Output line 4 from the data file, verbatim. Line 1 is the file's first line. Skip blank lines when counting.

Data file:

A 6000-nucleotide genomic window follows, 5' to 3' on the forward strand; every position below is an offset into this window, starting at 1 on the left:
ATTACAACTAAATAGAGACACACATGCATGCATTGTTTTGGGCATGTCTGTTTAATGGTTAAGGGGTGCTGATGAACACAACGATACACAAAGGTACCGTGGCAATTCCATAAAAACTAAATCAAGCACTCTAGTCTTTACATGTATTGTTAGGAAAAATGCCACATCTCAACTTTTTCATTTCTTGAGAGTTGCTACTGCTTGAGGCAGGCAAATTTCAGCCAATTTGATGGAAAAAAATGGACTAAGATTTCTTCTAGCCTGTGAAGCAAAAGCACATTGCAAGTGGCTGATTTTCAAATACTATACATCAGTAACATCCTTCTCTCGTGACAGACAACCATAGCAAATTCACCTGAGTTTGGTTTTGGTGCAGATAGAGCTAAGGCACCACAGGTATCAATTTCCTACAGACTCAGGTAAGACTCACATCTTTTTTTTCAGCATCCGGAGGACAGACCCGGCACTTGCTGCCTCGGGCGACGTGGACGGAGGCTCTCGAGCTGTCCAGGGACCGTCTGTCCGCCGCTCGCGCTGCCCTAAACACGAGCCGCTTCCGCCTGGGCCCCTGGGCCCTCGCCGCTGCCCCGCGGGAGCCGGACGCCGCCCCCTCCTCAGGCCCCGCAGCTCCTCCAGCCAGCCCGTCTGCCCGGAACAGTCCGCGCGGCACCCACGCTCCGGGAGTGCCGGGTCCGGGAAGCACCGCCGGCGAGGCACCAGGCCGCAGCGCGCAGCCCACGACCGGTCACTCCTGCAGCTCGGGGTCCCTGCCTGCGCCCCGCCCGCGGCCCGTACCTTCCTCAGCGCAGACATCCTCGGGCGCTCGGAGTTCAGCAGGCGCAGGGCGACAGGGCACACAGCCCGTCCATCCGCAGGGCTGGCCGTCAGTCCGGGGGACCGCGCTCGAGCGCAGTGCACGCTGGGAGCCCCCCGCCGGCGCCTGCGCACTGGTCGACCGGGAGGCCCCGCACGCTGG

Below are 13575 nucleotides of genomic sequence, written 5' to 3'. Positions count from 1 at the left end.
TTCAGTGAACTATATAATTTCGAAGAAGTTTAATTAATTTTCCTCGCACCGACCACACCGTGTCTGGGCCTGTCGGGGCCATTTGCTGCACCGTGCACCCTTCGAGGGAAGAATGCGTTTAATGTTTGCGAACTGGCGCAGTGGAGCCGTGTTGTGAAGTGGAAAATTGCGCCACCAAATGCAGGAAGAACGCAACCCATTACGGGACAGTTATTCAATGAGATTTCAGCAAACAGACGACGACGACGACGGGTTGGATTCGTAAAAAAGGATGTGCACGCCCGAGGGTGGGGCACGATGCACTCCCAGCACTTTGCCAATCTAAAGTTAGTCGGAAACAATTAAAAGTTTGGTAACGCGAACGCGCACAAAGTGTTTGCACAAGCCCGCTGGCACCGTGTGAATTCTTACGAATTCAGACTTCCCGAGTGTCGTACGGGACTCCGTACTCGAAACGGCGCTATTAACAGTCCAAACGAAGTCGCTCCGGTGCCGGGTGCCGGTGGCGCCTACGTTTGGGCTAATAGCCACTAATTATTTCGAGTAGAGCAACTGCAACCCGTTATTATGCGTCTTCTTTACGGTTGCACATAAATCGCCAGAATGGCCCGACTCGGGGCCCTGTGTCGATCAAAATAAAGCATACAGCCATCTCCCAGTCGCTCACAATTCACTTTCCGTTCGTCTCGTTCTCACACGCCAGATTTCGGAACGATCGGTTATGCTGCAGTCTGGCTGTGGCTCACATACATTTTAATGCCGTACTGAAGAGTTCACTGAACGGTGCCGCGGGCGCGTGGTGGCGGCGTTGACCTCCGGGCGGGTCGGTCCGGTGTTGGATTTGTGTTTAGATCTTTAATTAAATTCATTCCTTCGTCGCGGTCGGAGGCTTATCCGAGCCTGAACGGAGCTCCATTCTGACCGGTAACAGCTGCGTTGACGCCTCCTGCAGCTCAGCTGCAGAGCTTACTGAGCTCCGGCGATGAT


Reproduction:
TTCAGTGAACTATATAATTTCGAAGAAGTTTAATTAATTTTCCTCGCACCGACCACACCGTGTCTGGGCCTGTCGGGGCCATTTGCTGCACCGTGCACCCTTCGAGGGAAGAATGCGTTTAATGTTTGCGAACTGGCGCAGTGGAGCCGTGTTGTGAAGTGGAAAATTGCGCCACCAAATGCAGGAAGAACGCAACCCATTACGGGACAGTTATTCAATGAGATTTCAGCAAACAGACGACGACGACGACGGGTTGGATTCGTAAAAAAGGATGTGCACGCCCGAGGGTGGGGCACGATGCACTCCCAGCACTTTGCCAATCTAAAGTTAGTCGGAAACAATTAAAAGTTTGGTAACGCGAACGCGCACAAAGTGTTTGCACAAGCCCGCTGGCACCGTGTGAATTCTTACGAATTCAGACTTCCCGAGTGTCGTACGGGACTCCGTACTCGAAACGGCGCTATTAACAGTCCAAACGAAGTCGCTCCGGTGCCGGGTGCCGGTGGCGCCTACGTTTGGGCTAATAGCCACTAATTATTTCGAGTAGAGCAACTGCAACCCGTTATTATGCGTCTTCTTTACGGTTGCACATAAATCGCCAGAATGGCCCGACTCGGGGCCCTGTGTCGATCAAAATAAAGCATACAGCCATCTCCCAGTCGCTCACAATTCACTTTCCGTTCGTCTCGTTCTCACACGCCAGATTTCGGAACGATCGGTTATGCTGCAGTCTGGCTGTGGCTCACATACATTTTAATGCCGTACTGAAGAGTTCACTGAACGGTGCCGCGGGCGCGTGGTGGCGGCGTTGACCTCCGGGCGGGTCGGTCCGGTGTTGGATTTGTGTTTAGATCTTTAATTAAATTCATTCCTTCGTCGCGGTCGGAGGCTTATCCGAGCCTGAACGGAGCTCCATTCTGACCGGTAACAGCTGCGTTGACGCCTCCTGCAGCTCAGCTGCAGAGCTTACTGAGCTCCGGCGATGAT